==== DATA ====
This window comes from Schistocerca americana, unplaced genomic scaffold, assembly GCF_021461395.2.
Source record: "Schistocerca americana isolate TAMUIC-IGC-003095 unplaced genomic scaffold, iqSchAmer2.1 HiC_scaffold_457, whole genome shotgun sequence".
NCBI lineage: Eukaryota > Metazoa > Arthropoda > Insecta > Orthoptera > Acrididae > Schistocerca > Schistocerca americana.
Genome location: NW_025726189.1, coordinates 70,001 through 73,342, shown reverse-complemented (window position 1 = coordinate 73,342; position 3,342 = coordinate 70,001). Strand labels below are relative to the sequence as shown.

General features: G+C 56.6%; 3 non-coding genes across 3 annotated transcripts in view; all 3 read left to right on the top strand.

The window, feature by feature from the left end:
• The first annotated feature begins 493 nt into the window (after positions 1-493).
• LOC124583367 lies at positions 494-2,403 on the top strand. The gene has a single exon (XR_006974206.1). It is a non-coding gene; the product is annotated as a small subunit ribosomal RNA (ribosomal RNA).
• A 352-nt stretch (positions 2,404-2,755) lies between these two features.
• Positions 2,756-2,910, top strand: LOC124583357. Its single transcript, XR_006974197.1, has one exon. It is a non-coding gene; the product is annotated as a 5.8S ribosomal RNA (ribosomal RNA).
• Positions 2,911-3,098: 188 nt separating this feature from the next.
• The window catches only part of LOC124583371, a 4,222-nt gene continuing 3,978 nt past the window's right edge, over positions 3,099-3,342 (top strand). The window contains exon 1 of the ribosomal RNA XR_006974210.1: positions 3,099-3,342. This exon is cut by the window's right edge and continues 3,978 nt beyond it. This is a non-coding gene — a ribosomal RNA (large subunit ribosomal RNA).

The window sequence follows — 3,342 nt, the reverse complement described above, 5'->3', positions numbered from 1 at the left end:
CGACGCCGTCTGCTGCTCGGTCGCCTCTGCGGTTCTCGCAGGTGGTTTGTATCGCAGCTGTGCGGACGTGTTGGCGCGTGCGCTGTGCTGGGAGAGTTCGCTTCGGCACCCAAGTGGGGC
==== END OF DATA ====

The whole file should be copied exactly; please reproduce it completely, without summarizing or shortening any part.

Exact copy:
This window comes from Schistocerca americana, unplaced genomic scaffold, assembly GCF_021461395.2.
Source record: "Schistocerca americana isolate TAMUIC-IGC-003095 unplaced genomic scaffold, iqSchAmer2.1 HiC_scaffold_457, whole genome shotgun sequence".
NCBI lineage: Eukaryota > Metazoa > Arthropoda > Insecta > Orthoptera > Acrididae > Schistocerca > Schistocerca americana.
Genome location: NW_025726189.1, coordinates 70,001 through 73,342, shown reverse-complemented (window position 1 = coordinate 73,342; position 3,342 = coordinate 70,001). Strand labels below are relative to the sequence as shown.

General features: G+C 56.6%; 3 non-coding genes across 3 annotated transcripts in view; all 3 read left to right on the top strand.

The window, feature by feature from the left end:
• The first annotated feature begins 493 nt into the window (after positions 1-493).
• LOC124583367 lies at positions 494-2,403 on the top strand. The gene has a single exon (XR_006974206.1). It is a non-coding gene; the product is annotated as a small subunit ribosomal RNA (ribosomal RNA).
• A 352-nt stretch (positions 2,404-2,755) lies between these two features.
• Positions 2,756-2,910, top strand: LOC124583357. Its single transcript, XR_006974197.1, has one exon. It is a non-coding gene; the product is annotated as a 5.8S ribosomal RNA (ribosomal RNA).
• Positions 2,911-3,098: 188 nt separating this feature from the next.
• The window catches only part of LOC124583371, a 4,222-nt gene continuing 3,978 nt past the window's right edge, over positions 3,099-3,342 (top strand). The window contains exon 1 of the ribosomal RNA XR_006974210.1: positions 3,099-3,342. This exon is cut by the window's right edge and continues 3,978 nt beyond it. This is a non-coding gene — a ribosomal RNA (large subunit ribosomal RNA).

The window sequence follows — 3,342 nt, the reverse complement described above, 5'->3', positions numbered from 1 at the left end:
CGACGCCGTCTGCTGCTCGGTCGCCTCTGCGGTTCTCGCAGGTGGTTTGTATCGCAGCTGTGCGGACGTGTTGGCGCGTGCGCTGTGCTGGGAGAGTTCGCTTCGGCACCCAAGTGGGGC